9 Comments »

  1. Hello Ash,
    I have been catching up on blog articles as we settle back in after a few days away from the internet 🙂 Seeing more of your beautiful Australian birds is the perfect way to get back into our daily rhythm. The Lapwing chicks brought a smile to our faces – they look so fluffy and full of curiosity.

    Reading that there are concerned people who went out of their way to contact the wildlife authorities to return the Tawny Frogmouth nestling back to the tree heartwarming. The advice on “knowing” when is the right time to intervene and when it is best to quietly watch by is very important too!

    I have just learned that a Little Grebe family at one of my favorite parks gave birth to at least 1 chick yesterday. Considering we are almost into Winter here, this is very unusual and very “out of season.” The local birders continue to “cheer on” the little guy from afar with a prayer in heart that the little one will thrive despite the oncoming winter.

    Wishing you and your wife a blessed second half to the week, and will update soon.

    Liked by 1 person

    • Thanks Takami, we have been praying that you both have a relaxing time away, to unwind and recoil yourselves. The Grebes are a delight to us both and it is a concern that they have had a chick so late, as it will be getting cold there soon, though maybe as the temps are getting warmer worldwide, they figure they can get one more clutch in.. You also enjoy your week, and we continue to pray for suitable employment also.

      Liked by 1 person

  2. Another beautiful outing with birds and nature! The female Eastern Koel is stunning, I especially love her on the strands of berries with tail splayed. The juvenile Masked Lapwing is adorable! The shot of the parent with the wing spurs showing, WOW!

    Liked by 1 person

  3. An excellent time among the birds.
    The Channel-bill is not one I see at all, but apparently there is one in a park just outside the Melbourne CBD that is causing some attention for birdos

    It is really a hard thing to draw a line between providing help to a distressed bird or to let nature take its course.

    The Peregrine Falcons on 367 Collins street this year are a case in point.
    4 hatched, 3 fledged, one suffered sickness and was abandoned by the parents. Much social media concentrated on why something was not done to assist the sick one. Given they are vicious birds at defending the nest, and it was many stories up on the building, i don’t know anyone other than James Bond would have been game to take the risk of attending to it.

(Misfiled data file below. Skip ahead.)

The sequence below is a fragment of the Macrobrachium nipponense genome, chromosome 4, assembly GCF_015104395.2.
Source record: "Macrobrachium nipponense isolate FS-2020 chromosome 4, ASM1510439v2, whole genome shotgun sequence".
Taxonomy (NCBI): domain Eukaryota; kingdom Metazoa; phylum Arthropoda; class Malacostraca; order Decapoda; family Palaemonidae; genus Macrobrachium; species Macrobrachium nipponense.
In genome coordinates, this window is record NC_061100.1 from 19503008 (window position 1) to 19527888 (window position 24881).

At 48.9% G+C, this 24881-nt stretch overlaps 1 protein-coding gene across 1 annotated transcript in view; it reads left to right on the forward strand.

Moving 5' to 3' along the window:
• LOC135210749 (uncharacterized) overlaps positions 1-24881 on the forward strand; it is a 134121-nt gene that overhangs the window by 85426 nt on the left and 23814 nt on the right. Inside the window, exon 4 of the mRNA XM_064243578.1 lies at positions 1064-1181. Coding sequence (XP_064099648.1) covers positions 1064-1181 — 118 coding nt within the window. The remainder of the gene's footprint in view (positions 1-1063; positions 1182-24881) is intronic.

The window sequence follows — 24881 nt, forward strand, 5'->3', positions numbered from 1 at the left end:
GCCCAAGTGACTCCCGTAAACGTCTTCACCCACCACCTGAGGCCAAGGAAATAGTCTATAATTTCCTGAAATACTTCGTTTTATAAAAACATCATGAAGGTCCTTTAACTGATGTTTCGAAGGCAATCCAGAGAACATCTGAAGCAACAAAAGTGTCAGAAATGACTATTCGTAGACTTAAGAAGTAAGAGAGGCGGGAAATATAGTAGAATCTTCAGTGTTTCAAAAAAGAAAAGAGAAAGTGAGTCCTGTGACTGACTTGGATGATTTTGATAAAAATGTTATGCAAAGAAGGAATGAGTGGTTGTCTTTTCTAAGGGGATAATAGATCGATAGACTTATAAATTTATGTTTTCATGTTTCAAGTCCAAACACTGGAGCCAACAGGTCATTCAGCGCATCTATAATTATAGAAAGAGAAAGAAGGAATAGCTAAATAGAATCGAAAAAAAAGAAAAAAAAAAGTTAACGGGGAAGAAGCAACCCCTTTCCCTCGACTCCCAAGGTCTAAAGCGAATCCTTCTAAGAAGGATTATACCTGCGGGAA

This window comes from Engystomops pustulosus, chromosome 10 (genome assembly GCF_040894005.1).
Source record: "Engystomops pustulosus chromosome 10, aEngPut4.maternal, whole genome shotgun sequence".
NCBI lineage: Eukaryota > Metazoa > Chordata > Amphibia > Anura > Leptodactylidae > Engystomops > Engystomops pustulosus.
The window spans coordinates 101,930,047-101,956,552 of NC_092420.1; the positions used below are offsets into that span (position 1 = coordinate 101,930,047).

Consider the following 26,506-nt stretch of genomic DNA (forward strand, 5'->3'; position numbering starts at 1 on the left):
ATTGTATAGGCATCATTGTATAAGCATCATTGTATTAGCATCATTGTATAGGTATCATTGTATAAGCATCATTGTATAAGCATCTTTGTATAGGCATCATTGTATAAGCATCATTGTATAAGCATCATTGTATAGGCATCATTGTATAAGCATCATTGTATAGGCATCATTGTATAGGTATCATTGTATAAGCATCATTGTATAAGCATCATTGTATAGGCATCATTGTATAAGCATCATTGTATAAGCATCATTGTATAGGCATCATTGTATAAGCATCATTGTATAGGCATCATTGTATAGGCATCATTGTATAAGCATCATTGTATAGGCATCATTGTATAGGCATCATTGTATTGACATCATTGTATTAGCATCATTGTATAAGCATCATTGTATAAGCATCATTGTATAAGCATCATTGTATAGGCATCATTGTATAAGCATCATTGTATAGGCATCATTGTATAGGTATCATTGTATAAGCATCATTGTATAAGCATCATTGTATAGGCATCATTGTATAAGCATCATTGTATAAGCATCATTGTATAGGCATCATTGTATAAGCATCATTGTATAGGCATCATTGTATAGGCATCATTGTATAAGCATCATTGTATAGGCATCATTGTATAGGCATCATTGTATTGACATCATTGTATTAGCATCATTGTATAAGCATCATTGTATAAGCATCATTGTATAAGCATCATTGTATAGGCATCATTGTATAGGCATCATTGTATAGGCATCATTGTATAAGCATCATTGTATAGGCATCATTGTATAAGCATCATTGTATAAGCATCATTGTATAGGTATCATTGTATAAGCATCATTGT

We work with birds all the time, and must be continually aware we are NOT making pets.
    It is somewhat the human condition to attach wild animals to ourselves as “Our” and that makes letting go a difficult prospect.

    We seem to have lost a Hobby nest this year, perhaps it was the weather, or lack of food, but the adults have now moved on. Hopefully they will be back next season to try again.

    Liked by 1 person

    • Thanks David, it is possible that the weather is just that little bit colder for the migrating Cuckoos, as they spend winter in New Guinea, and the highest number appear north of us here in Sydney, as with the Bee-eaters.
      It is difficult for humans, especially city dwellers of generation Y to understand the way of nature due to the different way they relate everything, which differs from us who have come before in a different world. I figure a similar thing happened a weaker Aussie Grebe chick yesterday in our park, as to the falcon chick, possibly was taken or died as it was a straggler and left itself open to predication. The resident Kingfisher had swooped unsuccessfully on them even while we were there.
      I do hope the Hobby’s get their nursery operational for you this year. I have noticed a decline in many species breeding, not sure if it is the wet weather putting them off, or they are just late getting started. Enjoy your week my friend !

      Like